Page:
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Discussion Starter · #1 ·
Seems that most consider that an NA combination with a 4'' bore size will be happy enough and safe at 0.039'' + or so deck clearance with steel rods.. The question is assuming the former statement to be about right, As the bore size increases what additional clearance, if any, is required? Further does "piston rock" have any real effect, particularly as size increases... lets say from 4'' to 4.6" or so?
 

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My engines are 4.070 bore size and I run them at .037. These are flat top pistons with .008 piston to wall clearance. RPM at shift is 8000 and trap rpm is 8700- 9000. Nothing is touching. Pistons are light steel Crower rods.
 

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Discussion Starter · #3 ·
Thank you for the real world answer,,, seems the pist to bore is taken up when hot and totally stabilising the piston.. given what I was thinking this ^^ would be a certain candidate for touching at the very least,,, Time to revise any crazy theory I might have lol
 

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There is no correlation between cylinder bore size and quench. Most engine builders set quench measurement at around .040", due to the fact that this allows the fuel mixture to squeeze into the combustion chamber generating swirl and also allows for any growth (center to center) of the connecting rod.
 

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.010-.011" per inch of bore is pretty close for N/A engines with steel rods. Deck clearance is a tuning tool. Deck clearance combined with squish to bore ratio is big determining factor of combustion activity.
Lower rpm engines under 7500 rpm seem to do well setting them up about as tight as you can get away with. I had situations with higher rpm engines where extra deck clearance seemed to improve performance and widen the tune-up window.
When you start get close you will see what looks like a light peppering or dullnes on the edge of the piston about 1/4" from the thrusting edge (so exhaust side the piston on the drivers side bank). Thats as tight as you want to be, this seems to show up when the deck is at .0095" per inch of bore.
Even though the piston is touching the head at that point its not really hitting. Its kind of controlling the amount of piston rock you have.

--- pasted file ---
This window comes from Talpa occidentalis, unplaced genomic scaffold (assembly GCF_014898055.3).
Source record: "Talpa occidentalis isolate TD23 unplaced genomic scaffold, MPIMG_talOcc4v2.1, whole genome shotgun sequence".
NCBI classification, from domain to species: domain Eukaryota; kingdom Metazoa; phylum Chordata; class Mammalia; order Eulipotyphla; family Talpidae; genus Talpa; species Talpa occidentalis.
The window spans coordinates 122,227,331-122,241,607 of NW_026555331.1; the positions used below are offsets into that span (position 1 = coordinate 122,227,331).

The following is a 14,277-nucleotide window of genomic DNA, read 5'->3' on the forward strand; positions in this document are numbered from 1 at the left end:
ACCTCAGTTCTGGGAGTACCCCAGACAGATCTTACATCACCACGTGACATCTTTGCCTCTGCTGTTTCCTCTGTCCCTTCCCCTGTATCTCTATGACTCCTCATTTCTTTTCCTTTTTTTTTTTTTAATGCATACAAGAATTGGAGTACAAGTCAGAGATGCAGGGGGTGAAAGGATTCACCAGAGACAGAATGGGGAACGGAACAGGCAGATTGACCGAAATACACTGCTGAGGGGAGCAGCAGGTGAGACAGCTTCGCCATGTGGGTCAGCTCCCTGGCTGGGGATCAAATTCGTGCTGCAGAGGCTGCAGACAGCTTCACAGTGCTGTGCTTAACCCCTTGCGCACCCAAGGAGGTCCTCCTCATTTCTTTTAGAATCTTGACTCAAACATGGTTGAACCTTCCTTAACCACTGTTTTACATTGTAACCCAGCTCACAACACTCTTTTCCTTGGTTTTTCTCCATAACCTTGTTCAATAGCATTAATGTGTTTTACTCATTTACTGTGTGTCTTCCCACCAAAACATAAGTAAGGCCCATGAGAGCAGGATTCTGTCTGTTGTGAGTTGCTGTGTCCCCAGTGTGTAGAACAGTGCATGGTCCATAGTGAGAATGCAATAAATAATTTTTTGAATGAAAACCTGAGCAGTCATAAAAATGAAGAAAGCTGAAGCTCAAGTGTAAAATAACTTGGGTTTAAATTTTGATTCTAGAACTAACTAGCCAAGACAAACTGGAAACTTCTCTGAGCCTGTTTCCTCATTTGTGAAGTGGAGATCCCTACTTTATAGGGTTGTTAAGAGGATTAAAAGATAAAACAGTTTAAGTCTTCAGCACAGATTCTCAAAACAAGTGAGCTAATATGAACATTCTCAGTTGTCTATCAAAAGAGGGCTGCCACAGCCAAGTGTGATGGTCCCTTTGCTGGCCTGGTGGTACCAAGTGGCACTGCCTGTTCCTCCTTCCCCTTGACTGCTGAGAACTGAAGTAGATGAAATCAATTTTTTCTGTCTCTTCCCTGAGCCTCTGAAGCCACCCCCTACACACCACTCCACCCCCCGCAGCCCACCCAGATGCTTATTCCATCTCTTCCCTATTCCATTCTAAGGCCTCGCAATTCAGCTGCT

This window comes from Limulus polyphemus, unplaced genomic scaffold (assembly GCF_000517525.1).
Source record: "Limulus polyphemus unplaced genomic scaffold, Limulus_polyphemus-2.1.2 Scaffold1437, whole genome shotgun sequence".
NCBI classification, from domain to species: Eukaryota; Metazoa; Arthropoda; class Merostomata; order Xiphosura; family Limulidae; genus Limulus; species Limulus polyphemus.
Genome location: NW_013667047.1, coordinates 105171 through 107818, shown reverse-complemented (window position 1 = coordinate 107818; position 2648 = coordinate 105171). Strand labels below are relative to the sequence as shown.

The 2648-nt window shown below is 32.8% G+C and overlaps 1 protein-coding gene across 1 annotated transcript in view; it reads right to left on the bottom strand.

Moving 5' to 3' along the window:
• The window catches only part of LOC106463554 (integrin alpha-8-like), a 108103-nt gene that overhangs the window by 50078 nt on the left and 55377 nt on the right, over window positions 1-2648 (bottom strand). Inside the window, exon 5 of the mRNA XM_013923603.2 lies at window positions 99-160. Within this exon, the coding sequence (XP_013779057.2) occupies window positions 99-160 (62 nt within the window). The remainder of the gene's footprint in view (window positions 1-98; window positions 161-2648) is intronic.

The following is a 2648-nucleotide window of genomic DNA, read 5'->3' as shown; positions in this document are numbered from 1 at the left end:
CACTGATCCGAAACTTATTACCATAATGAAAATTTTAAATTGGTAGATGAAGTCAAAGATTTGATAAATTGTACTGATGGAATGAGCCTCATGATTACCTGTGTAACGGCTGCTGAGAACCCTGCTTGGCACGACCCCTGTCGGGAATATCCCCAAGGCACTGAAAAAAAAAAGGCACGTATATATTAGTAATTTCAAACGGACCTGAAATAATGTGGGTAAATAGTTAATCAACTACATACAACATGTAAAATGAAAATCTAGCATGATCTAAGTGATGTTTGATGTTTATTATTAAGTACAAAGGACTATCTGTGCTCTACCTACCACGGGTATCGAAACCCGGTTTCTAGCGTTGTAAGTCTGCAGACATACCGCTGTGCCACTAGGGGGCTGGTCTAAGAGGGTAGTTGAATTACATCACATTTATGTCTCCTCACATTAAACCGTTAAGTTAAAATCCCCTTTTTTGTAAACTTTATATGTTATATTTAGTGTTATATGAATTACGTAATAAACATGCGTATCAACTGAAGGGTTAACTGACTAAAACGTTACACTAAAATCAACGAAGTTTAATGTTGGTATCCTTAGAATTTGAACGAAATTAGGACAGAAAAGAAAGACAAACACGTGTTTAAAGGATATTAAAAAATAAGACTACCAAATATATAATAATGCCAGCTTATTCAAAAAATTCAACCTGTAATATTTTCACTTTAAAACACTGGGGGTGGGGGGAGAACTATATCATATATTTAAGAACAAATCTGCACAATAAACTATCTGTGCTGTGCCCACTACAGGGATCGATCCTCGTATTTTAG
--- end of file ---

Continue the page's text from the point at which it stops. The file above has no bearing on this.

Every .001" of an inch (net) tighter you make it, that dull peppery look will migrate about 1/4" closer to the center of the piston. If you see that look more than 1/2" in from the edge your too tight mechanically.
 

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My engines are 4.070 bore size and I run them at .037. These are flat top pistons with .008 piston to wall clearance. RPM at shift is 8000 and trap rpm is 8700- 9000. Nothing is touching. Pistons are light steel Crower rods.
Check your pm please
 

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There is no correlation between cylinder bore size and quench. Most engine builders set quench measurement at around .040", due to the fact that this allows the fuel mixture to squeeze into the combustion chamber generating swirl and also allows for any growth (center to center) of the connecting rod.
So moving away from safe and approaching tight you would say there is no correlation or thought to be given to bore size (and everything else) vs piston to head clearance? One size fits all and we're good to go?
 

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Fellows, if you'll use your noggins and think about this, you'll realize that quench has to do with removing heat from a metal object, such as a blacksmith QUENCHING a horseshoe in water to remove heat. SQUISH, on the other hand has to do with squishing or squeezing something out from between two surfaces. If I step on a pat of butter, it would be squished out from between the floor and the bottom of my shoe. Nobody would describe it as being quenched out from between my shoe and the floor.